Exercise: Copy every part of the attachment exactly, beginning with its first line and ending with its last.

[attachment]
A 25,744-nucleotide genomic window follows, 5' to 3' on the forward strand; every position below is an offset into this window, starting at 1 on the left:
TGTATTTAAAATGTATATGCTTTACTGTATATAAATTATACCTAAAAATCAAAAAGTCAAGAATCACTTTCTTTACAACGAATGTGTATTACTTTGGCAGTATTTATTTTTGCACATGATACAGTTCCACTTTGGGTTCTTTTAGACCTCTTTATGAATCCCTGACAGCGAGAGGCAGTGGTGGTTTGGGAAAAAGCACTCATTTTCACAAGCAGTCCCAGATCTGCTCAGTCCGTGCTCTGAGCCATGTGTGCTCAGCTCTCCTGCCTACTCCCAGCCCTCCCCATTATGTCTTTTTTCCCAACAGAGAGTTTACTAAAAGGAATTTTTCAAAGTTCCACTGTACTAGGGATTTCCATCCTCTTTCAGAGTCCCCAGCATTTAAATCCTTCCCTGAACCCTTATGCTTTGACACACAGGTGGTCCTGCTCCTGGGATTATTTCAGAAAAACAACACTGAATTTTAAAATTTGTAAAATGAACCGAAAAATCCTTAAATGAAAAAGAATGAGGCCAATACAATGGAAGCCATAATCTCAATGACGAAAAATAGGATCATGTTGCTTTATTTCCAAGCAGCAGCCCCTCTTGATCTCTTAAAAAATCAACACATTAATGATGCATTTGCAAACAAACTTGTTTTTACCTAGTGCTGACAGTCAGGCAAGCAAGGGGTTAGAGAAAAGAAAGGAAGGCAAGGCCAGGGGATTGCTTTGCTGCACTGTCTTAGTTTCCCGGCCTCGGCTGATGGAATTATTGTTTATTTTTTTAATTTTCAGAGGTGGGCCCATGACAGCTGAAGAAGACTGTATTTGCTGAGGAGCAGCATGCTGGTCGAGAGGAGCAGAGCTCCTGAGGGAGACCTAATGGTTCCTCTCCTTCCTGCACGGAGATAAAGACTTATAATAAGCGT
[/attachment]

A 25,744-nucleotide genomic window follows, 5' to 3' on the forward strand; every position below is an offset into this window, starting at 1 on the left:
TGTATTTAAAATGTATATGCTTTACTGTATATAAATTATACCTAAAAATCAAAAAGTCAAGAATCACTTTCTTTACAACGAATGTGTATTACTTTGGCAGTATTTATTTTTGCACATGATACAGTTCCACTTTGGGTTCTTTTAGACCTCTTTATGAATCCCTGACAGCGAGAGGCAGTGGTGGTTTGGGAAAAAGCACTCATTTTCACAAGCAGTCCCAGATCTGCTCAGTCCGTGCTCTGAGCCATGTGTGCTCAGCTCTCCTGCCTACTCCCAGCCCTCCCCATTATGTCTTTTTTCCCAACAGAGAGTTTACTAAAAGGAATTTTTCAAAGTTCCACTGTACTAGGGATTTCCATCCTCTTTCAGAGTCCCCAGCATTTAAATCCTTCCCTGAACCCTTATGCTTTGACACACAGGTGGTCCTGCTCCTGGGATTATTTCAGAAAAACAACACTGAATTTTAAAATTTGTAAAATGAACCGAAAAATCCTTAAATGAAAAAGAATGAGGCCAATACAATGGAAGCCATAATCTCAATGACGAAAAATAGGATCATGTTGCTTTATTTCCAAGCAGCAGCCCCTCTTGATCTCTTAAAAAATCAACACATTAATGATGCATTTGCAAACAAACTTGTTTTTACCTAGTGCTGACAGTCAGGCAAGCAAGGGGTTAGAGAAAAGAAAGGAAGGCAAGGCCAGGGGATTGCTTTGCTGCACTGTCTTAGTTTCCCGGCCTCGGCTGATGGAATTATTGTTTATTTTTTTAATTTTCAGAGGTGGGCCCATGACAGCTGAAGAAGACTGTATTTGCTGAGGAGCAGCATGCTGGTCGAGAGGAGCAGAGCTCCTGAGGGAGACCTAATGGTTCCTCTCCTTCCTGCACGGAGATAAAGACTTATAATAAGCGT